Noah’s Ark in Palatka (Ennis Davis, AICP)

The Florida Trust for Historic Preservation is the state’s nonprofit dedicated to protecting Florida’s extraordinary heritage and history. Founded in 1978, the Florida Trust has collaborated to save irreplaceable Florida treasures like the Historic Florida Capitol and is a statewide partner of the National Trust for Historic Preservation.

In the Florida Trust’s 11 to Save Grant Fund’s initial cycle, the Putnam County Historical Society and Okahumpka Community Club were awarded $5,000 and $2,500 respectively.

Through their award, Putnam County Historical Society is undertaking an effort to restore the steamboat Noah’s Ark. Built in 1930, it represents an era when Putnam County was still the maritime hub of the South, one of the main cypress suppliers in the country and a great tourist attraction. Funds will be used to purchase all the ship’s logs, other historical documentation and artifacts.

“This extensive collection will be used for educational and research purposes as well as contribute information for the application for placement of the vessel on the National Register of Historic Places,” said Robbi Correa, the project’s designated contact. “We are grateful for this award from the Florida Trust to help us take steps to demonstrably share history all along the St. Johns River from Sanford to Jacksonville.”

Okahumpka Rosenwald School (Okahumpka Community Club)

Completed in 1930, the Okahumpka Rosenwald School is one of the few surviving structures remaining in nearly original form built through the Rosenwald Fund. With their newly awarded grant funding, Okahumpka Community Club aims to create educational and historical displays and programming for the restored historic school, in order to raise community awareness about the school’s historic significance.

“The Okahumpka Community Club, and the Okahumpka Community, are truly blessed and appreciative of the support that the Florida Trust for Historic Preservation has and continues to give to the small, underfunded and disappearing community of Okahumpka, Florida,” said Chip D’Amico, at-large board member and fundraising chairman of the Okahumpka Community Club. “This grant will help us set up part of our interpretive and historical displays inside the Okahumpka Rosenwald School once renovation is complete.”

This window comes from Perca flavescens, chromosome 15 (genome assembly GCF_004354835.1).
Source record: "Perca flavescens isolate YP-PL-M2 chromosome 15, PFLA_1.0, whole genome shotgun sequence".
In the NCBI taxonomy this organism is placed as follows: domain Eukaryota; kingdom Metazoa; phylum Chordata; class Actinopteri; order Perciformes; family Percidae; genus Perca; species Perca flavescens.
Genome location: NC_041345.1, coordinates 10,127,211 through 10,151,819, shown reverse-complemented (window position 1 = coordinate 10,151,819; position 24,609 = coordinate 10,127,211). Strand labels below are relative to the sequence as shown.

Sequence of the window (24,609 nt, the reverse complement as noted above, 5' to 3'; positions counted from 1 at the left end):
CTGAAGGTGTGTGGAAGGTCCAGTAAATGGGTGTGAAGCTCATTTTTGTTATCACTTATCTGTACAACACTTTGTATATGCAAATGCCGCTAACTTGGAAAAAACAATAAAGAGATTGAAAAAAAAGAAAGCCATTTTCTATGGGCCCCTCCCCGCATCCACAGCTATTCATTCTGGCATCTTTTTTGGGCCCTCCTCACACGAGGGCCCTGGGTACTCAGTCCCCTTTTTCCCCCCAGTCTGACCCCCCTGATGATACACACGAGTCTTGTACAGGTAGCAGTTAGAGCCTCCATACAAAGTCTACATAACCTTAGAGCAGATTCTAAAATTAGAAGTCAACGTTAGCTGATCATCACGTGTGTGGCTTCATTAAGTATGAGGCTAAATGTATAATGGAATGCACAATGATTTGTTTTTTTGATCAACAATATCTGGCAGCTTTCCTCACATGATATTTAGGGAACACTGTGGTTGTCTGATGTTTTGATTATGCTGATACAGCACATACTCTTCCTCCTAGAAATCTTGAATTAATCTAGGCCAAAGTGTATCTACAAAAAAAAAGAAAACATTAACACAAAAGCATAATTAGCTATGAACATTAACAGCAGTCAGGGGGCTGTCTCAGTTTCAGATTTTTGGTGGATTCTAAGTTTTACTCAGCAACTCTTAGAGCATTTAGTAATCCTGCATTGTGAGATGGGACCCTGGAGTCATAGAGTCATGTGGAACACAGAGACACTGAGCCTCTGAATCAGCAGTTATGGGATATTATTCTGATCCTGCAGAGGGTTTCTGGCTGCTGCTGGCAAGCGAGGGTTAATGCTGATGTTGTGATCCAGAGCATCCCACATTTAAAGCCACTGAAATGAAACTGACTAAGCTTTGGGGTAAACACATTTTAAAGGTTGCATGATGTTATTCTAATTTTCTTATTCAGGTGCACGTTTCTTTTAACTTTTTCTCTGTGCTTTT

The Florida Trust hope this focus will inspire others to give to the Fund, so awards can be granted to additional historic places in the future.

“We are delighted to tangibly help these important 11 to Save cultural resources,” said Jenny Wolfe, board president of the Florida Trust. “Thanks to the generosity of preservationists around the state we were able to directly assist nonprofits through the Fund for the first time. We are looking forward to offering a larger grant next year, so we welcome any support from people who wish to help save an 11 to Save location.”

Those who are interested in joining Florida Trust’s 11 to Save initiative and supporting their mission to promote the preservation and the inclusive sharing of the diverse architectural, historical and archaeological heritage of Florida can visit or on Twitter @FloridaTrustHP.